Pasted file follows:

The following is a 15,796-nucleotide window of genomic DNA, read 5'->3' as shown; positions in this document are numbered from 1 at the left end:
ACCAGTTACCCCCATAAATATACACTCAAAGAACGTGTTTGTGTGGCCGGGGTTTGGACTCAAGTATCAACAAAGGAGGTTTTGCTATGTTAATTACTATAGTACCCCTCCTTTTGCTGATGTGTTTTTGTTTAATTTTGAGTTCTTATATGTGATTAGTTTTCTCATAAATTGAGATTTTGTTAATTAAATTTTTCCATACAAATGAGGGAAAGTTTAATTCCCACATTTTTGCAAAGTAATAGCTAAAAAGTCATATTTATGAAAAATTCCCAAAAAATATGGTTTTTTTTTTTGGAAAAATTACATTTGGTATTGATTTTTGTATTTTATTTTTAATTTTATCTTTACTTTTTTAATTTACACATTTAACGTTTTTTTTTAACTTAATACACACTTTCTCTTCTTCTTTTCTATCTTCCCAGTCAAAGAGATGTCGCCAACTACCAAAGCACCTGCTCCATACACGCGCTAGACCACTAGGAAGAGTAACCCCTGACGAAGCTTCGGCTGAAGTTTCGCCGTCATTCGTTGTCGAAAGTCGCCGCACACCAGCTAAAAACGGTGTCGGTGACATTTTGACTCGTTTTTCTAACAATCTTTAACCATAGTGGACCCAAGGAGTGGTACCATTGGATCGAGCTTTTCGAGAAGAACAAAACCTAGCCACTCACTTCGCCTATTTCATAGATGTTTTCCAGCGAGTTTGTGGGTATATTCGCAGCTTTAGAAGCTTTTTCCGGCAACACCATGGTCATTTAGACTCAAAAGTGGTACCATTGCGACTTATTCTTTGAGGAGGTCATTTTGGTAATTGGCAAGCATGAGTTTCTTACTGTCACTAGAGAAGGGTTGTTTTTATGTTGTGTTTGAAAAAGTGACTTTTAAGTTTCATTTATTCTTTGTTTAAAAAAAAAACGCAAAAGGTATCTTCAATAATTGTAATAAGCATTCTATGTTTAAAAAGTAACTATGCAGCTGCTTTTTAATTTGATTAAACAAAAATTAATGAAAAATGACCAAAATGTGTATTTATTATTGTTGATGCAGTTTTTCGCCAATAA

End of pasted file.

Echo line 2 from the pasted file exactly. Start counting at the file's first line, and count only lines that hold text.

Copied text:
ACCAGTTACCCCCATAAATATACACTCAAAGAACGTGTTTGTGTGGCCGGGGTTTGGACTCAAGTATCAACAAAGGAGGTTTTGCTATGTTAATTACTATAGTACCCCTCCTTTTGCTGATGTGTTTTTGTTTAATTTTGAGTTCTTATATGTGATTAGTTTTCTCATAAATTGAGATTTTGTTAATTAAATTTTTCCATACAAATGAGGGAAAGTTTAATTCCCACATTTTTGCAAAGTAATAGCTAAAAAGTCATATTTATGAAAAATTCCCAAAAAATATGGTTTTTTTTTTTGGAAAAATTACATTTGGTATTGATTTTTGTATTTTATTTTTAATTTTATCTTTACTTTTTTAATTTACACATTTAACGTTTTTTTTTAACTTAATACACACTTTCTCTTCTTCTTTTCTATCTTCCCAGTCAAAGAGATGTCGCCAACTACCAAAGCACCTGCTCCATACACGCGCTAGACCACTAGGAAGAGTAACCCCTGACGAAGCTTCGGCTGAAGTTTCGCCGTCATTCGTTGTCGAAAGTCGCCGCACACCAGCTAAAAACGGTGTCGGTGACATTTTGACTCGTTTTTCTAACAATCTTTAACCATAGTGGACCCAAGGAGTGGTACCATTGGATCGAGCTTTTCGAGAAGAACAAAACCTAGCCACTCACTTCGCCTATTTCATAGATGTTTTCCAGCGAGTTTGTGGGTATATTCGCAGCTTTAGAAGCTTTTTCCGGCAACACCATGGTCATTTAGACTCAAAAGTGGTACCATTGCGACTTATTCTTTGAGGAGGTCATTTTGGTAATTGGCAAGCATGAGTTTCTTACTGTCACTAGAGAAGGGTTGTTTTTATGTTGTGTTTGAAAAAGTGACTTTTAAGTTTCATTTATTCTTTGTTTAAAAAAAAAACGCAAAAGGTATCTTCAATAATTGTAATAAGCATTCTATGTTTAAAAAGTAACTATGCAGCTGCTTTTTAATTTGATTAAACAAAAATTAATGAAAAATGACCAAAATGTGTATTTATTATTGTTGATGCAGTTTTTCGCCAATAA